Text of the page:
I feel like there's a lot to say about this book that I can't encompass in a review and just need to tell you to read it. I love the writing and I love characterization, and I love the direction he plot goes and watching them take the people through the trials and would definitely recommend this book. My only qualm is that I wish some things were a little more elaborated on, and that the book just needed to be longer in general. For example, at the end, Grant tries to explain some more of the mythology behind the characters but it opens up all new questions and the book would generally just do better with more details and explanations. I know a lot of it is supposed to remain a mystery but some of it isn't and those parts could use a little more explanation. However, besides that one thing, I found everything else about this book to be phenomenal and I hope to read more of Michael Grant's works in the future.


Amrutha's Messenger of Fear Review
Rating: 3.75 out of 5 stars
Word Rating: Enticing 

Before standing in line for Messenger of Fear at BEA 2014, I had never read a Michael Grant book, nor had I any idea of the premise of this novel. But, while standing in a crazy long line (only good/really famous authors have lines like this), I got really into the premise of this book, which Noor and Marlon have both explained, involves Mara and the Messenger. 

The concept and realm of the Messenger of Fear was so interesting to me, and I feel like it was executed phenomenally. Although I did not like how I didn't have a huge backstory on Mara, I did understand how it was necessary to the plot of her waking up in a field with no recollection of how she got there. It also upset me a little that there wasn't a lot of backstory about most of the characters, especially about the Messenger himself. As someone who is unendingly nosy and just incredibly curious about other people's lives, I really wanted to know the backstory of these characters. Mara, the Messenger, and the other major characters in the novel were incredibly rich in terms of description and emotional depth, which just made me want the back story that much more.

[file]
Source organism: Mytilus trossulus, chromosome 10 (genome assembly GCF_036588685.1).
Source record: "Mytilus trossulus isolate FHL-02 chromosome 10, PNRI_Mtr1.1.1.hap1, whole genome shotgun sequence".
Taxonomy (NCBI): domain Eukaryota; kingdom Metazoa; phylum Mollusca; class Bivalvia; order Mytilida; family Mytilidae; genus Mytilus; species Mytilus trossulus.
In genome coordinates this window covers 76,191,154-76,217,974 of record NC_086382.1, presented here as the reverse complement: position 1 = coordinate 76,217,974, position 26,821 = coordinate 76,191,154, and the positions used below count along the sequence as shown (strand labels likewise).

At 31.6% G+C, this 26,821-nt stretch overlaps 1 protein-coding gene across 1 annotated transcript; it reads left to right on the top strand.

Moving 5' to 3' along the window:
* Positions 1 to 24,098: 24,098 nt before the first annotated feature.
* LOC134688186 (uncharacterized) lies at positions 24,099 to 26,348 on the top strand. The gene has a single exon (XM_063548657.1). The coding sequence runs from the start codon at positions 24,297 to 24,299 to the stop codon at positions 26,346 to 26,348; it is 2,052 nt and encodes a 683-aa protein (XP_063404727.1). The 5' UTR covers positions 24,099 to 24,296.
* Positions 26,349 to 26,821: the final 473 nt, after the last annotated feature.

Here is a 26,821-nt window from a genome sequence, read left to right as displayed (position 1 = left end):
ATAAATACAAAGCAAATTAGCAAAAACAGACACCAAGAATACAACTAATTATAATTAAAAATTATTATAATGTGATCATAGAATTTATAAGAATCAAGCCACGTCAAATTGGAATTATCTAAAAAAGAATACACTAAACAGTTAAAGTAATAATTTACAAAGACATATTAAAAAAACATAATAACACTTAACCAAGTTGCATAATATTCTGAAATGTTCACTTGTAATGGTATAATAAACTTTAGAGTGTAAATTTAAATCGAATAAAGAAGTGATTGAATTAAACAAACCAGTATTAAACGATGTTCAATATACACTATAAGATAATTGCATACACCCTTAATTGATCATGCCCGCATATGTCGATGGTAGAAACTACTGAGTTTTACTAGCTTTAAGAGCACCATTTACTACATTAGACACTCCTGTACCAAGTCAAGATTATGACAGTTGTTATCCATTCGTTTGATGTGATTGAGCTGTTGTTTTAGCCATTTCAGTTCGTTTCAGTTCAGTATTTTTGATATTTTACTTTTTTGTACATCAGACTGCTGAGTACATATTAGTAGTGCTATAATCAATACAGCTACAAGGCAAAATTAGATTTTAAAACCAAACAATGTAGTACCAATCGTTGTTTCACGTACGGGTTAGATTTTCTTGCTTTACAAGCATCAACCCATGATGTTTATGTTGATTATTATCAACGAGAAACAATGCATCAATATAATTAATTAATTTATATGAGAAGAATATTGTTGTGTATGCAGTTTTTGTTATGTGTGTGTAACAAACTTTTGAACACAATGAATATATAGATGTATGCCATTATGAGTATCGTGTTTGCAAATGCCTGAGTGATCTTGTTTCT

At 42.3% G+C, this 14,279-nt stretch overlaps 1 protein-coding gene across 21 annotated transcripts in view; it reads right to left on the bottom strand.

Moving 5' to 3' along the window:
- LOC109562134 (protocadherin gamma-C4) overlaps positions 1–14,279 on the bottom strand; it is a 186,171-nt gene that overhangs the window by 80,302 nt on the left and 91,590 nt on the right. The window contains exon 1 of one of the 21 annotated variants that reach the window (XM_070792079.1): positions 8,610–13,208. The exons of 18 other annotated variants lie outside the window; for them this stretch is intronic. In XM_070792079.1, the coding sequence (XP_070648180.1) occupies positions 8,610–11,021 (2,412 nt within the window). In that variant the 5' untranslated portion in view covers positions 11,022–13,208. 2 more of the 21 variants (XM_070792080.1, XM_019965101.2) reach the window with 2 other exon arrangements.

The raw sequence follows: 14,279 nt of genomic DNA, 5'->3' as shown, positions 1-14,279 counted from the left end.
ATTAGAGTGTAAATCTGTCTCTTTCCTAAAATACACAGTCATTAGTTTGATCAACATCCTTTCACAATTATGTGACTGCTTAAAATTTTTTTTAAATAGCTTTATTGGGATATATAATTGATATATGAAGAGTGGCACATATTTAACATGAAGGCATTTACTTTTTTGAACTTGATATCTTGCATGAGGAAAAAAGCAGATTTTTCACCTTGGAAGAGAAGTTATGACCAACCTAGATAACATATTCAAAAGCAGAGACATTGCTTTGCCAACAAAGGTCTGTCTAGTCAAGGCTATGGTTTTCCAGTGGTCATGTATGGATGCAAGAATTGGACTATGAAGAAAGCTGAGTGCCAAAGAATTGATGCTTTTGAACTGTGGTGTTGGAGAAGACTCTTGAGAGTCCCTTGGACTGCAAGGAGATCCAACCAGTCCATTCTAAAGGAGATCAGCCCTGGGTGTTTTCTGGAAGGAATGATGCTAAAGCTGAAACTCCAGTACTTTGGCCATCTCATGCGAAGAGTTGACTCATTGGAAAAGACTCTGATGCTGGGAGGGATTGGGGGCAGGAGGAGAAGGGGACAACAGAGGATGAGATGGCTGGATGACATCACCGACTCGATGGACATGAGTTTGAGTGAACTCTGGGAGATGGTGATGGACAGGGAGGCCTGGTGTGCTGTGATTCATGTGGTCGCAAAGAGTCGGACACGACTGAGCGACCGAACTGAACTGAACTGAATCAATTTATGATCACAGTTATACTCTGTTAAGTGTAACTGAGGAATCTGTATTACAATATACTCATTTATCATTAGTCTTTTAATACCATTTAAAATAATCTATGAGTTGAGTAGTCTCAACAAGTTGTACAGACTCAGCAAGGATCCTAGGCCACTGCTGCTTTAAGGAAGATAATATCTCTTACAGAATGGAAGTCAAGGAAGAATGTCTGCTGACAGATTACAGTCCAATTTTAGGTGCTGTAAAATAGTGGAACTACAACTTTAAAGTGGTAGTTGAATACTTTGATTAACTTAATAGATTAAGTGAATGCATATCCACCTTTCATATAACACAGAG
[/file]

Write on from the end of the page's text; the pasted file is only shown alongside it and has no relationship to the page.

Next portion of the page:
I agree with Noor about Oriax, who also does not have any real backstory, but is super awesome and is probably my favorite character from the book altogether. Oriax is another reason I wish I could've known more about the background of her character other than job working under some higher power. She was, like Noor said, super intriguing with her mystery and I really wanted to continue reading the book for her.

Speaking of mystery, I just want to say the climax/mystery/twist part of this book was executed flawlessly. Sometimes, with a twist that is sometimes guessable (to the right reader) it is hard to pull off a twist ending that everyone will enjoy reading. The ending was easily the best part of this book, climaxing with an interesting bang that is a good read even if one guessed what was going to happen. 

Just a general note about the writing in this book: it's phenomenal and clever and all around provides for a great story. The real lack for me was just the lack of background description which I so crave. This book is a def. recommended novel for everyone who likes to read a book that is good from start to finish. 

If you could keep one memory if you were in Mara's position, what would it be, and why?
Let us know in the comments!